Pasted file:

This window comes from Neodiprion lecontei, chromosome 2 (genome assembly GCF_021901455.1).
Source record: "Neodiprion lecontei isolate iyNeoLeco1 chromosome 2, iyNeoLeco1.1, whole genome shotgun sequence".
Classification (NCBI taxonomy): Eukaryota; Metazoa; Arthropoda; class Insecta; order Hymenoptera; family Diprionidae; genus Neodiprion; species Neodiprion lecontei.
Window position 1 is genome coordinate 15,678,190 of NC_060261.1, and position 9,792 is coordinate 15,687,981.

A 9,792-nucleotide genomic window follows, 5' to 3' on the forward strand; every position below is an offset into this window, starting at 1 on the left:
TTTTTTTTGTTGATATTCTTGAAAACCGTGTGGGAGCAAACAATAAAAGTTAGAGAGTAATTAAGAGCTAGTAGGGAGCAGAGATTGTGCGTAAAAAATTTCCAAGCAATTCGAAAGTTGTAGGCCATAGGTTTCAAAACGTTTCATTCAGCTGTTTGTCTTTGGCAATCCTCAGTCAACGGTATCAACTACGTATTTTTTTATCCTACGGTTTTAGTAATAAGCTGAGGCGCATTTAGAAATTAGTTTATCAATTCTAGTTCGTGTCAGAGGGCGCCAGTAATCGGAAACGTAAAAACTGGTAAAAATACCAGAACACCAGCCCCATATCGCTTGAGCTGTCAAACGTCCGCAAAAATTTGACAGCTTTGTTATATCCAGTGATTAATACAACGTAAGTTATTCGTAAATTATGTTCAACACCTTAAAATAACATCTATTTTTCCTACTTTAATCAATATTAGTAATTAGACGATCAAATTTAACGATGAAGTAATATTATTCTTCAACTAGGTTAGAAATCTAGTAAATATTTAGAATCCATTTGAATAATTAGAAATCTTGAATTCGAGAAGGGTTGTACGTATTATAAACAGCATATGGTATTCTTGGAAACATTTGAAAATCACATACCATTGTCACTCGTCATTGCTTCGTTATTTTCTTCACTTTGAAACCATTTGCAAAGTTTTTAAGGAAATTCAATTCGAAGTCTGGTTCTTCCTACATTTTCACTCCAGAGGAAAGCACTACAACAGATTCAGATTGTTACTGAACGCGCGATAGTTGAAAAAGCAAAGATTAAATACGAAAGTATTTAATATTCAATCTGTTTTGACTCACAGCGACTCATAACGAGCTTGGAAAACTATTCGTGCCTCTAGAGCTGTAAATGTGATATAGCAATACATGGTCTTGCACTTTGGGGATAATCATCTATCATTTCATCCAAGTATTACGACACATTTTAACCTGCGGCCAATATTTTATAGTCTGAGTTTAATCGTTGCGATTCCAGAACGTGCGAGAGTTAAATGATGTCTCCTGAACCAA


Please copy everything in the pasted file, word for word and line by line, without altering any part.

This window comes from Neodiprion lecontei, chromosome 2 (genome assembly GCF_021901455.1).
Source record: "Neodiprion lecontei isolate iyNeoLeco1 chromosome 2, iyNeoLeco1.1, whole genome shotgun sequence".
Classification (NCBI taxonomy): Eukaryota; Metazoa; Arthropoda; class Insecta; order Hymenoptera; family Diprionidae; genus Neodiprion; species Neodiprion lecontei.
Window position 1 is genome coordinate 15,678,190 of NC_060261.1, and position 9,792 is coordinate 15,687,981.

A 9,792-nucleotide genomic window follows, 5' to 3' on the forward strand; every position below is an offset into this window, starting at 1 on the left:
TTTTTTTTGTTGATATTCTTGAAAACCGTGTGGGAGCAAACAATAAAAGTTAGAGAGTAATTAAGAGCTAGTAGGGAGCAGAGATTGTGCGTAAAAAATTTCCAAGCAATTCGAAAGTTGTAGGCCATAGGTTTCAAAACGTTTCATTCAGCTGTTTGTCTTTGGCAATCCTCAGTCAACGGTATCAACTACGTATTTTTTTATCCTACGGTTTTAGTAATAAGCTGAGGCGCATTTAGAAATTAGTTTATCAATTCTAGTTCGTGTCAGAGGGCGCCAGTAATCGGAAACGTAAAAACTGGTAAAAATACCAGAACACCAGCCCCATATCGCTTGAGCTGTCAAACGTCCGCAAAAATTTGACAGCTTTGTTATATCCAGTGATTAATACAACGTAAGTTATTCGTAAATTATGTTCAACACCTTAAAATAACATCTATTTTTCCTACTTTAATCAATATTAGTAATTAGACGATCAAATTTAACGATGAAGTAATATTATTCTTCAACTAGGTTAGAAATCTAGTAAATATTTAGAATCCATTTGAATAATTAGAAATCTTGAATTCGAGAAGGGTTGTACGTATTATAAACAGCATATGGTATTCTTGGAAACATTTGAAAATCACATACCATTGTCACTCGTCATTGCTTCGTTATTTTCTTCACTTTGAAACCATTTGCAAAGTTTTTAAGGAAATTCAATTCGAAGTCTGGTTCTTCCTACATTTTCACTCCAGAGGAAAGCACTACAACAGATTCAGATTGTTACTGAACGCGCGATAGTTGAAAAAGCAAAGATTAAATACGAAAGTATTTAATATTCAATCTGTTTTGACTCACAGCGACTCATAACGAGCTTGGAAAACTATTCGTGCCTCTAGAGCTGTAAATGTGATATAGCAATACATGGTCTTGCACTTTGGGGATAATCATCTATCATTTCATCCAAGTATTACGACACATTTTAACCTGCGGCCAATATTTTATAGTCTGAGTTTAATCGTTGCGATTCCAGAACGTGCGAGAGTTAAATGATGTCTCCTGAACCAA